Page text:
The Third Osage Nation Congress voted unanimously for a removal trial of Principal Chief John Red Eagle on Nov. 15.
The 12-0 vote is a first in the history of the reformed tribal government.
Per the 2006 Osage Constitution, elected or appointed government officials may be removed from office with cause with a removal trial conducted by the ON Congress with an ON Supreme Court Justice presiding.
A removal trial date was immediately unknown after the session ended. Chief Red Eagle was not in attendance at the session. He is in Washington, D.C., along with Assistant Principal Chief Scott BigHorse.
The 12 Congress members present did not make any amendments to the 6-allegation motion for a removal trial for Chief Red Eagle before the vote. Congressional Clerk Barbara Rice reread the two-page motion, which was made by Congressman Archie Mason less than 24 hours earlier during the Nov. 14 special session.
Before the vote, Congresswoman Shannon Edwards questioned whether the language of Mason’s motion was in order. She questioned whether “… move to remove (Chief Red Eagle) from office by removal trial…” was proper.
Congressman Geoffrey Standing Bear said: “I believe it’s clear the intent is to have a trial and this motion is not a removal itself.”
Red Corn said the motion was ruled to be in order and was certified by the Clerk, adding the Congress would be violating the constitution if the removal trial were not held. Any accused persons subject to a removal trial are afforded due process and an opportunity to be heard, according to the Constitution.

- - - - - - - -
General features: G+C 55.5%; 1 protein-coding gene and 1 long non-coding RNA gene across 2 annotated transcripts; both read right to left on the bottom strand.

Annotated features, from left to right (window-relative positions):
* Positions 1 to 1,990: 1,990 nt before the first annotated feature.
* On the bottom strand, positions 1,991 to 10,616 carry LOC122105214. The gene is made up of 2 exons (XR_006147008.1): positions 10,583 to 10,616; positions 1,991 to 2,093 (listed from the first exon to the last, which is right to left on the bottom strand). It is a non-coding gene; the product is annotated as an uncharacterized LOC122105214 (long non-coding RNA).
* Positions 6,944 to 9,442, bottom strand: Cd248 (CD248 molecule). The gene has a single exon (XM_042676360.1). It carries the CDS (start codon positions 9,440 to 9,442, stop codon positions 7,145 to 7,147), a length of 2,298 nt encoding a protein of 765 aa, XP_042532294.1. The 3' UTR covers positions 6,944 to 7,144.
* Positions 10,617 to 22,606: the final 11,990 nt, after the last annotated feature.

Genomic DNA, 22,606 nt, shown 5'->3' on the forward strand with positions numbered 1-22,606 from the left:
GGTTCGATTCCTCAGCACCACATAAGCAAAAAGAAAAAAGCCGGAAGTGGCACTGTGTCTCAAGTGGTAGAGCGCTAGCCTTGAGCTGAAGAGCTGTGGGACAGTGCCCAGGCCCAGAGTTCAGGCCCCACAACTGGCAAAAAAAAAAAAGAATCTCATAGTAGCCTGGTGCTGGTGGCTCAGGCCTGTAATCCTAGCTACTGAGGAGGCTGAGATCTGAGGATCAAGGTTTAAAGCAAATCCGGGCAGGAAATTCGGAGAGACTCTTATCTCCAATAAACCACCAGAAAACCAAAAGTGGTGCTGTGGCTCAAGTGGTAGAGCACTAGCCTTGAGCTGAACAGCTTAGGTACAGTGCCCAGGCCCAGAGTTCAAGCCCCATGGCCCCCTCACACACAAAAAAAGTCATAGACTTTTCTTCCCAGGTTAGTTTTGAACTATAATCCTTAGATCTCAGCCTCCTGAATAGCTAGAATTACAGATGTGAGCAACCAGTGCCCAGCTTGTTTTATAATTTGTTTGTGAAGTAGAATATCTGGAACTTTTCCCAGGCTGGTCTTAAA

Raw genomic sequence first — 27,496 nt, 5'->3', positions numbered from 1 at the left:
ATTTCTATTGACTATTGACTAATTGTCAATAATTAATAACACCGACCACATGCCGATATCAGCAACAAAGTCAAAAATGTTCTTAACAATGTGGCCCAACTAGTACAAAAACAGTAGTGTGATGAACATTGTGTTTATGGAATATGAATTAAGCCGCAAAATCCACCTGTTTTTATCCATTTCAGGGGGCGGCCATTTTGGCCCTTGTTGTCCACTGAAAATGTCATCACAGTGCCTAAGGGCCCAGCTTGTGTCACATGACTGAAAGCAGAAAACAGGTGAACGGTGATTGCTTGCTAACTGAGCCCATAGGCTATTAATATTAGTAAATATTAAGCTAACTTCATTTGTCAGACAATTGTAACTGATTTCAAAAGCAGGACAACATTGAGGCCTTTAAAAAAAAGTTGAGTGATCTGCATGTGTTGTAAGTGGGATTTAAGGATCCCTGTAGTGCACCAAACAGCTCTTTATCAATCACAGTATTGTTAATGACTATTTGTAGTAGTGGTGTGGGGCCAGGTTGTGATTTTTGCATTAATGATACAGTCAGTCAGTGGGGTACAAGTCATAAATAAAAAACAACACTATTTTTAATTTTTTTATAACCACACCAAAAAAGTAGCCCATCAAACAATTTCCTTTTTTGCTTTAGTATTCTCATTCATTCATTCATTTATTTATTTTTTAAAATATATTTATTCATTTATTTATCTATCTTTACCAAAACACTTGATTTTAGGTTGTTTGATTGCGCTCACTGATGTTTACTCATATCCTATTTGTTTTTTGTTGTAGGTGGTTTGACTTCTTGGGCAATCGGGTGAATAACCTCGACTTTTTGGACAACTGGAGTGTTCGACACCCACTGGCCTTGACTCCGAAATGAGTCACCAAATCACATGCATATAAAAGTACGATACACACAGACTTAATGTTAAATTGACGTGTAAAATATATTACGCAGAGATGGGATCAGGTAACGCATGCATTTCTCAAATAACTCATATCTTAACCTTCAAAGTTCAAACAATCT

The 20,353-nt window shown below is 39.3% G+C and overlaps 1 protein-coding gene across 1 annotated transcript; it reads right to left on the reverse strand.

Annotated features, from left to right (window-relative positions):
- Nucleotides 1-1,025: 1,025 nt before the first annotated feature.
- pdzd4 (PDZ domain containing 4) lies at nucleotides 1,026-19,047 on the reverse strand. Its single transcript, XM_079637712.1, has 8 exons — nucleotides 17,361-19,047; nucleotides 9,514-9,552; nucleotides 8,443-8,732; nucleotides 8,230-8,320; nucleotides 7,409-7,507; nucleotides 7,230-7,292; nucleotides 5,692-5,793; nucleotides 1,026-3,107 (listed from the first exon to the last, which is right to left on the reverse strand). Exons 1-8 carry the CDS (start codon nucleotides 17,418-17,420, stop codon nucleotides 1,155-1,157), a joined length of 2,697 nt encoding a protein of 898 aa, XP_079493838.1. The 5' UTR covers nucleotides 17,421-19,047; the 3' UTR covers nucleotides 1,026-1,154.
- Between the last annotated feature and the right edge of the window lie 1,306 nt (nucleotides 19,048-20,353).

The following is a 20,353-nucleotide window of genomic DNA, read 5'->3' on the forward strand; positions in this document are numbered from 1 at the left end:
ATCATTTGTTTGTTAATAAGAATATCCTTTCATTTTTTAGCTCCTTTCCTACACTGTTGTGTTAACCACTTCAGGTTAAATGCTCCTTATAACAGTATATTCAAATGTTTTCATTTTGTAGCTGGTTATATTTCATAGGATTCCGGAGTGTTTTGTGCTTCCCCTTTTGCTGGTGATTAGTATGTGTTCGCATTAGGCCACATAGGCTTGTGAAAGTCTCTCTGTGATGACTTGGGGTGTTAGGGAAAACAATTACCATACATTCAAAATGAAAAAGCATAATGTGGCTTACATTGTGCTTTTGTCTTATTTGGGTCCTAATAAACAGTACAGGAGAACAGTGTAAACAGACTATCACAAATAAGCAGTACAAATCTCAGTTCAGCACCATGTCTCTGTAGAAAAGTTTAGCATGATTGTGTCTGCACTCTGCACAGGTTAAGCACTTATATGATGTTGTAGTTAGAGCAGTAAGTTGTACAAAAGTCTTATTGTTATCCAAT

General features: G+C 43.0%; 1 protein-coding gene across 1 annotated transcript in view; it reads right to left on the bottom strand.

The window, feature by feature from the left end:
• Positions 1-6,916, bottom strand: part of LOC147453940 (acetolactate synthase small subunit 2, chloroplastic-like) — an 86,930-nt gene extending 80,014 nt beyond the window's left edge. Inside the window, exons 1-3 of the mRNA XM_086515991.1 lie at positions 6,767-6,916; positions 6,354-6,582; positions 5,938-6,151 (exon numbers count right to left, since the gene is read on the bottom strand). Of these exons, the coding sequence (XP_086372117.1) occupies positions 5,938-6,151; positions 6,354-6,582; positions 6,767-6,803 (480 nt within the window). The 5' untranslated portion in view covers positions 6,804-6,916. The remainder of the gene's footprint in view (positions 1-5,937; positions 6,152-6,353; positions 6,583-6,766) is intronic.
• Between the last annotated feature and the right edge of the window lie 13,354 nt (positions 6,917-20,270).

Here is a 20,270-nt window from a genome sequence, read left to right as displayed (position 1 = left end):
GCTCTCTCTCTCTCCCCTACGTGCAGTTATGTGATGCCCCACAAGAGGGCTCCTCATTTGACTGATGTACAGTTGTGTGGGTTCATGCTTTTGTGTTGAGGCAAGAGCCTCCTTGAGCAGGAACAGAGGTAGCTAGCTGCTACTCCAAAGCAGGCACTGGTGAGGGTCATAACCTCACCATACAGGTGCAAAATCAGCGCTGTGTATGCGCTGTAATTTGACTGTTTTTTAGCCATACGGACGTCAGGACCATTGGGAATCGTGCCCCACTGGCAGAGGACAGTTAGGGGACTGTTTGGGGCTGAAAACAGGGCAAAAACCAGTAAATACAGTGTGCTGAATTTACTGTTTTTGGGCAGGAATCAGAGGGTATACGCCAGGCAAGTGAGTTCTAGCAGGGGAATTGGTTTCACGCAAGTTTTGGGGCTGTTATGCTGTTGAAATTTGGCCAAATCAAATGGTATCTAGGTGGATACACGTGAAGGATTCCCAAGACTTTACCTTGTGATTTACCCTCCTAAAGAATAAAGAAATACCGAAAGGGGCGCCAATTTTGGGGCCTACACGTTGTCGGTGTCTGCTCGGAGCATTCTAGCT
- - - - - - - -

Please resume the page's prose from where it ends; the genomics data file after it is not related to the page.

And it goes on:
The roll call vote on the motion for a removal trial was 12 “yes” votes.
Afterward, Edwards motioned for the Congress to have a committee-of-the-whole discussion on what happens next. But the discussion did not occur, pending a scheduled Congressional committee meeting.
Red Corn said a Nov. 20 meeting of the Congressional Affairs committee is scheduled and at that time the committee will consider matters such as retaining legal counsel and this would occur in executive session due to attorney-client privilege.
The Congress then adjourned the session.
The Osage News asked Chief Red Eagle’s office if he would like to comment on the vote and is awaiting a response.
Six allegations from the Select Committee of Inquiry investigation will be considered during the trial as recommended by the committee report issued Oct. 28.
The three-person ON Supreme Court has a vacancy meaning Justice Jeanine Logan is likely to preside at the removal trial. The Congress is allowed to “prescribe additional rules and procedures that are necessary to implement the provisions of (Article XII, which is the Osage Constitution section on removal).”
With the Congressional rules on removal in place, the Supreme Court Justice who picked the five-person Select Committee of Inquiry is ineligible to preside at a removal trial. That means Supreme Court Chief Justice Meredith Drent, who selected the Congress members to serve on the SCOI, will not preside.
Mason’s six-allegation motion for the removal trial states the following allegations will be considered: